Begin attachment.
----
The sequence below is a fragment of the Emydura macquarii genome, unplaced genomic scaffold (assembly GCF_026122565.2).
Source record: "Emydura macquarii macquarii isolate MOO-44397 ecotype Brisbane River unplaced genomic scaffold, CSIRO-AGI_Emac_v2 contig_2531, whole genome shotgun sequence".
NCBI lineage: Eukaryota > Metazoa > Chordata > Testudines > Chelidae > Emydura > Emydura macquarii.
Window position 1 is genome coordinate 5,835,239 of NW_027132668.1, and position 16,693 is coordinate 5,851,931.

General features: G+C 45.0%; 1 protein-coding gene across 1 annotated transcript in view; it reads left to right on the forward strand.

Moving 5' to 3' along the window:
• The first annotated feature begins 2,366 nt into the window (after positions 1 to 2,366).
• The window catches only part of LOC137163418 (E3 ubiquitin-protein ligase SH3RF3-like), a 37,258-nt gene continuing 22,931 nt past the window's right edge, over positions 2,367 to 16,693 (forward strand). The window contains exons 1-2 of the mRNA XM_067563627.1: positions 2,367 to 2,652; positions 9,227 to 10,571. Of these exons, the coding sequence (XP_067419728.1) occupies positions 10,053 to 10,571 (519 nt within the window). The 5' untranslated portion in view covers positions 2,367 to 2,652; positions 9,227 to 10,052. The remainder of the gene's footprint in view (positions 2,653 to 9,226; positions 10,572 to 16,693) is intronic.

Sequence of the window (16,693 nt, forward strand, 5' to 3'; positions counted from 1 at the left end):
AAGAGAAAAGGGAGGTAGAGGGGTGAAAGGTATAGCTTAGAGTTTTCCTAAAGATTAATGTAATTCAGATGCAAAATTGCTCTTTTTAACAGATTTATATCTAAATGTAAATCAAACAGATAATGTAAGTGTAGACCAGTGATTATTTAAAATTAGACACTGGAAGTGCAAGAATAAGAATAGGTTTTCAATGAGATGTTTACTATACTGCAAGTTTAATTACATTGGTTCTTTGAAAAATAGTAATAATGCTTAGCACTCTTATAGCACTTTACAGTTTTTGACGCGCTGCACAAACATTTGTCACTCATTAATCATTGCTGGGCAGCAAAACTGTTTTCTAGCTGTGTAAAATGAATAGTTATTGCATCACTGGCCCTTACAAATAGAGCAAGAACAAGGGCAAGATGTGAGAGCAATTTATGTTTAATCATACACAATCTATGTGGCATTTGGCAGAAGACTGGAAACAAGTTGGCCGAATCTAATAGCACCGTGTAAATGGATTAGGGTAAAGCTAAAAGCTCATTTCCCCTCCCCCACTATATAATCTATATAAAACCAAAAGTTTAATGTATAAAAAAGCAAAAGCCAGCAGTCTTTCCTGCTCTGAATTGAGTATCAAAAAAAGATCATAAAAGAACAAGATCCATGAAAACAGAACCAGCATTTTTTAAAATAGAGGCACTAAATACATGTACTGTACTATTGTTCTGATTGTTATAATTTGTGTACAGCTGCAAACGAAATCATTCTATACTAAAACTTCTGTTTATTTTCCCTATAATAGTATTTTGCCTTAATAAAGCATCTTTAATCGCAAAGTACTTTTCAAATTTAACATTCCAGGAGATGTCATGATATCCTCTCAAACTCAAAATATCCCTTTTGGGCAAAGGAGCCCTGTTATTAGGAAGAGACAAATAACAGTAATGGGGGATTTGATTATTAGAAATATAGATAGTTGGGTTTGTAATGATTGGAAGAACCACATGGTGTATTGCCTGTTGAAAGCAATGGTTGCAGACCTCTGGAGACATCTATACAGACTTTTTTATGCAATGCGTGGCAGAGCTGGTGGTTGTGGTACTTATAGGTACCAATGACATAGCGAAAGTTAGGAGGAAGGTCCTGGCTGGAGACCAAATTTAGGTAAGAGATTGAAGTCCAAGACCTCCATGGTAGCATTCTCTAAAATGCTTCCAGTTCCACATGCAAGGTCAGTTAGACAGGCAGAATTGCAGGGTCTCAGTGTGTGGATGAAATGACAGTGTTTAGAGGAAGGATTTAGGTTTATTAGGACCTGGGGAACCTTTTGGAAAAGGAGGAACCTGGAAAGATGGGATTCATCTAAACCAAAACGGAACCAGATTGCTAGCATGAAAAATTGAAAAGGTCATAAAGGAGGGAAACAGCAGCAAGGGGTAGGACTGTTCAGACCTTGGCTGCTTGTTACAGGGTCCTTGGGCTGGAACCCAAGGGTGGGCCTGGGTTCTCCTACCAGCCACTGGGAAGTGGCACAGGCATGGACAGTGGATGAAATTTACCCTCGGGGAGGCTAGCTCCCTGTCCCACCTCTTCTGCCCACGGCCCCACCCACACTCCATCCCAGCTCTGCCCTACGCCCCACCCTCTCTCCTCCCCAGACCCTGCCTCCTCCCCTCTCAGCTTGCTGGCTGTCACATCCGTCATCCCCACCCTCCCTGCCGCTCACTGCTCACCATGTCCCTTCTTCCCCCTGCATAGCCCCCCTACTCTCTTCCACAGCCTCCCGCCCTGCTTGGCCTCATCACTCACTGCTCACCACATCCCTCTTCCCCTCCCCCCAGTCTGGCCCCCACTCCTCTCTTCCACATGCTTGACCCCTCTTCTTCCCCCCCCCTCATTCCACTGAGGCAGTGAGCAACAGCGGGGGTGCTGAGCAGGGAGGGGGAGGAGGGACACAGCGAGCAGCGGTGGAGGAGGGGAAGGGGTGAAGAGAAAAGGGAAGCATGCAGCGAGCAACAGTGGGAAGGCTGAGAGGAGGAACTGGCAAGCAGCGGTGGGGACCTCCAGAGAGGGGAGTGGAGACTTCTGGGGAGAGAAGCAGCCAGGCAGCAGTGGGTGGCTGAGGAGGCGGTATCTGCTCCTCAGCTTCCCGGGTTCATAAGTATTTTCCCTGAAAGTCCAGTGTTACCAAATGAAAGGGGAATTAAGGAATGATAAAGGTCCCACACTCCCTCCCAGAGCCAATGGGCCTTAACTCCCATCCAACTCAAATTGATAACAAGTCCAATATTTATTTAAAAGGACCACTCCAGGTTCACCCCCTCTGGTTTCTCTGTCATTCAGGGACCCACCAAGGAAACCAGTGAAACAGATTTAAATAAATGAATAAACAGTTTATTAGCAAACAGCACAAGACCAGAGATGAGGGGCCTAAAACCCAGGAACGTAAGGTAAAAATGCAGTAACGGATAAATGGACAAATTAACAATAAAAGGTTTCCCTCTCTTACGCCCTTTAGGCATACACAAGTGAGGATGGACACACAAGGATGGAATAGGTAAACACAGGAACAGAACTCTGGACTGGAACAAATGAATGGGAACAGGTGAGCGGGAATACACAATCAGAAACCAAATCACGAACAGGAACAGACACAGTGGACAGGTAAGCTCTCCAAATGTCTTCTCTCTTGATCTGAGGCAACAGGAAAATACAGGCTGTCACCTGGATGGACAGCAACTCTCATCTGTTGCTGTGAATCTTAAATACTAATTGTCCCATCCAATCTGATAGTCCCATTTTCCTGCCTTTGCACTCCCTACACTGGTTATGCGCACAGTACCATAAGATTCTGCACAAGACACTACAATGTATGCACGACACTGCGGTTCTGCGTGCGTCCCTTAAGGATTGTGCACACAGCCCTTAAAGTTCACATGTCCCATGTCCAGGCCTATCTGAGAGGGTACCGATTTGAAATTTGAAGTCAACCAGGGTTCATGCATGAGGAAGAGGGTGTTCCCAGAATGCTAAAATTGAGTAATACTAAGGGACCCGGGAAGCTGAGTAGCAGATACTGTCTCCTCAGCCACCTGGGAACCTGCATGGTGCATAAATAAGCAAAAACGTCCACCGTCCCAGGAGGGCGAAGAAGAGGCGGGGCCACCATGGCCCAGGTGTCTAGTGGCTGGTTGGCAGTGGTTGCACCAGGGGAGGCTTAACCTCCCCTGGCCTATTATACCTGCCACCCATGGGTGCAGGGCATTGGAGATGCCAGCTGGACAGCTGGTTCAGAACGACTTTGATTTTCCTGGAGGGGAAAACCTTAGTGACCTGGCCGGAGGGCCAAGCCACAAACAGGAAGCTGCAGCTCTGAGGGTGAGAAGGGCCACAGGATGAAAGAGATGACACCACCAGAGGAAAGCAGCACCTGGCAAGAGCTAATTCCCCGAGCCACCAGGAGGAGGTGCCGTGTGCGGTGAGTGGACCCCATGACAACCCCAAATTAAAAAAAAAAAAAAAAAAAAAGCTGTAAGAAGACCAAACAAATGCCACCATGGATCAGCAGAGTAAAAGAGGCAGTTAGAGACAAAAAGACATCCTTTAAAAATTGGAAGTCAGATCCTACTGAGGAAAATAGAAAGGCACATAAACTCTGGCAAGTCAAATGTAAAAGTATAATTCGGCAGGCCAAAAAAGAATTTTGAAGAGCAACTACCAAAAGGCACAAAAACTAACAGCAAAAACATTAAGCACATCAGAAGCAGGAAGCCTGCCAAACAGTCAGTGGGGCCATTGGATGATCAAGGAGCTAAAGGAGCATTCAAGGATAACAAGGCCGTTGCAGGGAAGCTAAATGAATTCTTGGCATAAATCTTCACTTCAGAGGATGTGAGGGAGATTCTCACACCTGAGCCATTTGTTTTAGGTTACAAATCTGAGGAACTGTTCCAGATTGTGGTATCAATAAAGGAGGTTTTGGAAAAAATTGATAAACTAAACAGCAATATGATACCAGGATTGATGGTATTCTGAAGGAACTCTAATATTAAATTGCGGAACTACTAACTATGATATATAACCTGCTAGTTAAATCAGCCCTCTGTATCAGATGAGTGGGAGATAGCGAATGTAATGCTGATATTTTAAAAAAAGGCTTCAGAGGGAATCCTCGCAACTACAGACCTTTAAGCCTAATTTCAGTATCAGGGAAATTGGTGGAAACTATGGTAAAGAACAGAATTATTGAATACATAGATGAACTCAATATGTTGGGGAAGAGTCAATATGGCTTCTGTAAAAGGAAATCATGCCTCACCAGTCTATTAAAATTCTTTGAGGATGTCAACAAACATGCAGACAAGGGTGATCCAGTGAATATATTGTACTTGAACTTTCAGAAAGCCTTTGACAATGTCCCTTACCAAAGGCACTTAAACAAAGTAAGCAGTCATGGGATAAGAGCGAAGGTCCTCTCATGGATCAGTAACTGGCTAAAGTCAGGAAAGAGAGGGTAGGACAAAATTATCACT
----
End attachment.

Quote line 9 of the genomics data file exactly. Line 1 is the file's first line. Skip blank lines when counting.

Sequence of the window (16,693 nt, forward strand, 5' to 3'; positions counted from 1 at the left end):